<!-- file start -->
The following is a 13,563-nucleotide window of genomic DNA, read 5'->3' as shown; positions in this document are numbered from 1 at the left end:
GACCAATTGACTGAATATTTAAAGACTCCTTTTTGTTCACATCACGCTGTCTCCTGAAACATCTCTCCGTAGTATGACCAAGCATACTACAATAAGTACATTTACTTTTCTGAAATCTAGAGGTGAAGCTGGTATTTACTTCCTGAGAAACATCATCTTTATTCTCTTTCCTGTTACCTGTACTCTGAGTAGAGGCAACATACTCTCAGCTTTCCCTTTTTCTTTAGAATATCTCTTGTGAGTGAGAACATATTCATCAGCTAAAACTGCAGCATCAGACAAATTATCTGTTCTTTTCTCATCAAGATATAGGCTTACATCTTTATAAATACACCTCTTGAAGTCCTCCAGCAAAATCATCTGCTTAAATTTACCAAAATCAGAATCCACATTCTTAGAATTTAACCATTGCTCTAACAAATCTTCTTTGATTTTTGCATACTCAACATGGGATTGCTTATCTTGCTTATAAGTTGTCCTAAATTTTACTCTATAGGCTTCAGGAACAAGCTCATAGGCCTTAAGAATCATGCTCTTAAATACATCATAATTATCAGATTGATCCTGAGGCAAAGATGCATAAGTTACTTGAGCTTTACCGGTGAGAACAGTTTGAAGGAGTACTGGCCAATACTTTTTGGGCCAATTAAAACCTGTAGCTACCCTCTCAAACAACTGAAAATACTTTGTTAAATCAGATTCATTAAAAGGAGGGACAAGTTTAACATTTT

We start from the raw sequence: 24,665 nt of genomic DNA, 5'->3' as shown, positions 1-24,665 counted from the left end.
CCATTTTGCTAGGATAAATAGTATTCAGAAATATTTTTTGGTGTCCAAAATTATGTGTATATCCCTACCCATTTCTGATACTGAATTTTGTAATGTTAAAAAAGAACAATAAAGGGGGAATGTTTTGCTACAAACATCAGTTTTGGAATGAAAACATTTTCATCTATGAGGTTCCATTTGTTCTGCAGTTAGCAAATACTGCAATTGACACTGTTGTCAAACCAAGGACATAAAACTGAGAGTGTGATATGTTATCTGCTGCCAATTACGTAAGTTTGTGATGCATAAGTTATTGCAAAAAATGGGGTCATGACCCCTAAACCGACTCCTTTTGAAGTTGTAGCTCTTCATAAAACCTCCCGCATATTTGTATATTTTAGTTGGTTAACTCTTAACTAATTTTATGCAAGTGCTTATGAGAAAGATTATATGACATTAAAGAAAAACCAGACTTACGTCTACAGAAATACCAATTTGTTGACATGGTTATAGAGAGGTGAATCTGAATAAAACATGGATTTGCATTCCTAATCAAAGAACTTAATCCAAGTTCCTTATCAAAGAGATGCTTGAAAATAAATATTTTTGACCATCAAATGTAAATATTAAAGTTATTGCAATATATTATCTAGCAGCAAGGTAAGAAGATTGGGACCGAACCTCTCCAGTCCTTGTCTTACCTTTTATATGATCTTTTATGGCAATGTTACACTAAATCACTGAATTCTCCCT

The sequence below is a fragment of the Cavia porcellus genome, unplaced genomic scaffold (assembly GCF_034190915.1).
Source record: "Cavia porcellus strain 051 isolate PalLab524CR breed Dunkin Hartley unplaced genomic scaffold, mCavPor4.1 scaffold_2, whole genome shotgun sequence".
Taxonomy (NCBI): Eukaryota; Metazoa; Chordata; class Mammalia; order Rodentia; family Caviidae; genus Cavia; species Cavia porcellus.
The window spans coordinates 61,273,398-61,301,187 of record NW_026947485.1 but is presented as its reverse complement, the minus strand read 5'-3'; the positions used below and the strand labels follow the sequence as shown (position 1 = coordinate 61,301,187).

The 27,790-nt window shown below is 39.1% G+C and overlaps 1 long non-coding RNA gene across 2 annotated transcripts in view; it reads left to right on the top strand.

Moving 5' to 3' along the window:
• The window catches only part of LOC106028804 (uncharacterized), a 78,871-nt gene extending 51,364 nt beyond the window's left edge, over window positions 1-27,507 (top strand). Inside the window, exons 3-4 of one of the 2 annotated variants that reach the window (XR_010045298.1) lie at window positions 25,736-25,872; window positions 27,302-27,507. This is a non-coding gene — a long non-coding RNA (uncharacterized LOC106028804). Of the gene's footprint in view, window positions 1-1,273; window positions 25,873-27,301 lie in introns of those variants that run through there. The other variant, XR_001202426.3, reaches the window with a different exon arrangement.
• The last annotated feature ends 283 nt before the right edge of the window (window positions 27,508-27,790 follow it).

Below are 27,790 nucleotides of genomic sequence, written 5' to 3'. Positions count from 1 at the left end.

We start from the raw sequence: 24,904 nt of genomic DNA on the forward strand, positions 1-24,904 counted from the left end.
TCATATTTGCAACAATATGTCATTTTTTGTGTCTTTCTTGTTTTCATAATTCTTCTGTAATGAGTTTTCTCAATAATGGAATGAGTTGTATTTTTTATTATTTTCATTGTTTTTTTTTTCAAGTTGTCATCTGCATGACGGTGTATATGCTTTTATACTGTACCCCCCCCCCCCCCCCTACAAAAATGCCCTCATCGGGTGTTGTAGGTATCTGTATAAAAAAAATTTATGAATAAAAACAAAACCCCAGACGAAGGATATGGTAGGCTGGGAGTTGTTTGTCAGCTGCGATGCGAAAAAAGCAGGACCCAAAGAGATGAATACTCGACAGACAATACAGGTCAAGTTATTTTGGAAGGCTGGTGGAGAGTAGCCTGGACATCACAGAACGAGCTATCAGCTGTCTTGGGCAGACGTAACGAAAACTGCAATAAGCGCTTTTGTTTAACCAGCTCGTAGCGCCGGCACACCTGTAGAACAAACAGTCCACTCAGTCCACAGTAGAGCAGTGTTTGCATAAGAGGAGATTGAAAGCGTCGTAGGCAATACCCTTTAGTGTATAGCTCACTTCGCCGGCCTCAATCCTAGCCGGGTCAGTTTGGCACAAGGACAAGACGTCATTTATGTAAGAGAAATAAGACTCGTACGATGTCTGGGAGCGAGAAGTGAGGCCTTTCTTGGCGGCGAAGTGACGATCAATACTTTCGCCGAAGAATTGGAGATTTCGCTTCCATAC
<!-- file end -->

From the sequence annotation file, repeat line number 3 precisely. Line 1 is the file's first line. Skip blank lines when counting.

We start from the raw sequence: 24,665 nt of genomic DNA, 5'->3' as shown, positions 1-24,665 counted from the left end.